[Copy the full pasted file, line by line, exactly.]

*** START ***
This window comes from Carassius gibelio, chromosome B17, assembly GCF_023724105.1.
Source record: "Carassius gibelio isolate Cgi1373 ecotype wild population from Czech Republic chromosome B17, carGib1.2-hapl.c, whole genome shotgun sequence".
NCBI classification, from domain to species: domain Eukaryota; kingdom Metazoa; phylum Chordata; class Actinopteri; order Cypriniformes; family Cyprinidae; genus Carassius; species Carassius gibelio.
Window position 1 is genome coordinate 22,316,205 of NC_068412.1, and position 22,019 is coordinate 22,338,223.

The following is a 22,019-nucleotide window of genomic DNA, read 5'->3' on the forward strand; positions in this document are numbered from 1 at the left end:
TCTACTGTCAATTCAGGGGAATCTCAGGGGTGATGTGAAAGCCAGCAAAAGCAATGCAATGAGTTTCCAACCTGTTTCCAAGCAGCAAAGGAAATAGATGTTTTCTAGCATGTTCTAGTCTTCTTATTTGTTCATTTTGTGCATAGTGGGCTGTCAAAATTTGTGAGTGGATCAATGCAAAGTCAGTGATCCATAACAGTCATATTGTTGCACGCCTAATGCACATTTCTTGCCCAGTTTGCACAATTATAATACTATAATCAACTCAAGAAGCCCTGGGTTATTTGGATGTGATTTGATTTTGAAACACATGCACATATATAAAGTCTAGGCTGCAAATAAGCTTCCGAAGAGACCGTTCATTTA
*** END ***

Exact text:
This window comes from Carassius gibelio, chromosome B17, assembly GCF_023724105.1.
Source record: "Carassius gibelio isolate Cgi1373 ecotype wild population from Czech Republic chromosome B17, carGib1.2-hapl.c, whole genome shotgun sequence".
NCBI classification, from domain to species: domain Eukaryota; kingdom Metazoa; phylum Chordata; class Actinopteri; order Cypriniformes; family Cyprinidae; genus Carassius; species Carassius gibelio.
Window position 1 is genome coordinate 22,316,205 of NC_068412.1, and position 22,019 is coordinate 22,338,223.

The following is a 22,019-nucleotide window of genomic DNA, read 5'->3' on the forward strand; positions in this document are numbered from 1 at the left end:
TCTACTGTCAATTCAGGGGAATCTCAGGGGTGATGTGAAAGCCAGCAAAAGCAATGCAATGAGTTTCCAACCTGTTTCCAAGCAGCAAAGGAAATAGATGTTTTCTAGCATGTTCTAGTCTTCTTATTTGTTCATTTTGTGCATAGTGGGCTGTCAAAATTTGTGAGTGGATCAATGCAAAGTCAGTGATCCATAACAGTCATATTGTTGCACGCCTAATGCACATTTCTTGCCCAGTTTGCACAATTATAATACTATAATCAACTCAAGAAGCCCTGGGTTATTTGGATGTGATTTGATTTTGAAACACATGCACATATATAAAGTCTAGGCTGCAAATAAGCTTCCGAAGAGACCGTTCATTTA